Nineteenth-century federal agents hunt for a vicious murderer in the midst of the Civil War in MacKinnon’s (Song for a Shadow, 1991, etc.) historical novel.
In 1864, Maj. Nathaniel Truly of the National Detective Police and Capt. Bart Forbes of the Bureau of Military Information are trying to stop newspaper editor/owner Gideon Van Gilder, a Confederate sympathizer, from fleeing the Union. But when they intercept Van Gilder’s coach, they find the man dead inside, his body mutilated. They link an associate of his to U.S. Rep. Ezra Underhill of Maryland, but a letter written by Van Gilder is most illuminating—vaguely suggesting that he and other men, including Underhill and a detective, are being blackmailed. After another man is murdered, Truly and Forbes search for the blackmailer in order to prevent another killing. The author layers the story with extensive historical background, including such notable events as Lt. Gen. Jubal Early leading Rebel cavalry toward Washington, D.C. The perspective shifts from the investigation to the Confederate army’s preparations and march, but the murder mystery offers the more invigorating story, featuring moments of dark humor: Forbes finds a photograph of a recent murder victim and states bluntly and with no sign of mockery, “Here’s how he looked with his face on.” The military story gradually takes over, but the investigation is never completely sidelined and remains intriguing until the end. Significant secondary characters include Sapphira, a young black woman whom Truly bought at a slave auction, freed and raised as his own daughter; and real-life historical figures such as Gen. Robert E. Lee, who discusses the attempted Capitol seizure with fellow Confederate William Norris. MacKinnon keeps the plot moving at a steady tempo with an agent going undercover, an abduction and even more murders. Readers should brace themselves for a hefty read, however, as the book clocks in at nearly 800 pages.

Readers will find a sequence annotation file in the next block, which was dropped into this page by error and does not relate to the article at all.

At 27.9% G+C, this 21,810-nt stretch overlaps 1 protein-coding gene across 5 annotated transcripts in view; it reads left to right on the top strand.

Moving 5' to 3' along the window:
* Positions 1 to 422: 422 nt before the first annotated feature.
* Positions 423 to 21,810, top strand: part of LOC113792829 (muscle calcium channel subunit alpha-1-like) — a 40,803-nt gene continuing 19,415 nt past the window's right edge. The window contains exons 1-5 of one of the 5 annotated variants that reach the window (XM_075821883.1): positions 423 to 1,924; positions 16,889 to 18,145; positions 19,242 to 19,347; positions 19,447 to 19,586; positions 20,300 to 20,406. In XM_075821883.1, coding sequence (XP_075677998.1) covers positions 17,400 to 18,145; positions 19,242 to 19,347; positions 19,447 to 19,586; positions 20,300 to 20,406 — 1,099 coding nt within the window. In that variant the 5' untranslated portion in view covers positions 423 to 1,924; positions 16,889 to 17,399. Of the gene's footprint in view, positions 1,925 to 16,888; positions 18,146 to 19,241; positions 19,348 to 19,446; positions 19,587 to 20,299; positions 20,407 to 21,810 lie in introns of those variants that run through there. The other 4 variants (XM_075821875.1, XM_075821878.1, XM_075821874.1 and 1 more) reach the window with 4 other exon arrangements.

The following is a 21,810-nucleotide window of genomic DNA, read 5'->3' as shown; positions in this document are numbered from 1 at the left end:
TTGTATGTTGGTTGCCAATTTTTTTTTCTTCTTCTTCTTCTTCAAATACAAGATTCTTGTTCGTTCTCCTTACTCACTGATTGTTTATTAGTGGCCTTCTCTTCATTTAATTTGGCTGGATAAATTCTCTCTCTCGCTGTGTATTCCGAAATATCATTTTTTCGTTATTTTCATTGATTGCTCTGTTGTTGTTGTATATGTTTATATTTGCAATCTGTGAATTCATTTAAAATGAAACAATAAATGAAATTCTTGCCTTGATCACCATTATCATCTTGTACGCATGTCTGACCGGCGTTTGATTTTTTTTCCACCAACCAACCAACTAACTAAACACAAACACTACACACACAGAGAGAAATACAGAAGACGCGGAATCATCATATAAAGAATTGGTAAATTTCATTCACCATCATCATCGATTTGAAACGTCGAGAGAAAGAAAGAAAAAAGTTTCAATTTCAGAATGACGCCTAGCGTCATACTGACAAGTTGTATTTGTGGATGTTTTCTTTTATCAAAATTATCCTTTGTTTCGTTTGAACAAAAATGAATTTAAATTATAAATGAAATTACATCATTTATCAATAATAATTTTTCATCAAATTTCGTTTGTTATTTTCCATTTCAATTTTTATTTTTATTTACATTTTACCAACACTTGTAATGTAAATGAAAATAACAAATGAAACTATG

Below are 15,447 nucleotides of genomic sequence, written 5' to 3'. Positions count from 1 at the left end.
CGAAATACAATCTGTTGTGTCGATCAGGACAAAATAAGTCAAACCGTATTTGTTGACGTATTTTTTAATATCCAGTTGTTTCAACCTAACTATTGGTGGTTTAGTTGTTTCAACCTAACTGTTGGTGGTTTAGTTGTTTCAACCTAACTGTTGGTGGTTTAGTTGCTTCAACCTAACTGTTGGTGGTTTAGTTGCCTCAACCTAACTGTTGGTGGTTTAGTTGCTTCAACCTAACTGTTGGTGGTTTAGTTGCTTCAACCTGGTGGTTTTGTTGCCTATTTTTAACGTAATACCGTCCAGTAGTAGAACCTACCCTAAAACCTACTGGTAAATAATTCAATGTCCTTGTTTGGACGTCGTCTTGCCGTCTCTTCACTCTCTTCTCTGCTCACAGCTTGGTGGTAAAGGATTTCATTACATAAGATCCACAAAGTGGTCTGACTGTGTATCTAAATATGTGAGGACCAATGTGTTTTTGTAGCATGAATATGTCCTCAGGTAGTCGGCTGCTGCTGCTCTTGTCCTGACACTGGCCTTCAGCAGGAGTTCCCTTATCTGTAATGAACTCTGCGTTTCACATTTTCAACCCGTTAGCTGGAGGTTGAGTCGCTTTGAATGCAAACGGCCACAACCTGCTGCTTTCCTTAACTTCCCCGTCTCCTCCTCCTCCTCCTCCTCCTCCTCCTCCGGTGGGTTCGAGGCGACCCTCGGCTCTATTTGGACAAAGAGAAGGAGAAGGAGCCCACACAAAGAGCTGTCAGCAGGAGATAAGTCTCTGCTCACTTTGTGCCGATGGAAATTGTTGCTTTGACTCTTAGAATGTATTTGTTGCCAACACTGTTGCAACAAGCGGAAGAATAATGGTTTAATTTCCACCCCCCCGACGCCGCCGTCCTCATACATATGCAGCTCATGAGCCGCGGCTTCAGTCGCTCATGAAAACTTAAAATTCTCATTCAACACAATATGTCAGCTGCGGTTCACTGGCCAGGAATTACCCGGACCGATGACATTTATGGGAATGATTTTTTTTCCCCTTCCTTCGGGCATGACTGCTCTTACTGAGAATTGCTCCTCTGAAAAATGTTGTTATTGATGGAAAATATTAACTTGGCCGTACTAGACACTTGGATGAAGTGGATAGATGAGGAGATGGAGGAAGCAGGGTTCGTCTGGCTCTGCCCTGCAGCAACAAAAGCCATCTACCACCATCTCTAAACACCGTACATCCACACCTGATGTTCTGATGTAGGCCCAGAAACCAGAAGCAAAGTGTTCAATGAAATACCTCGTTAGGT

An epic novel in which the historical and thriller elements enrich each other.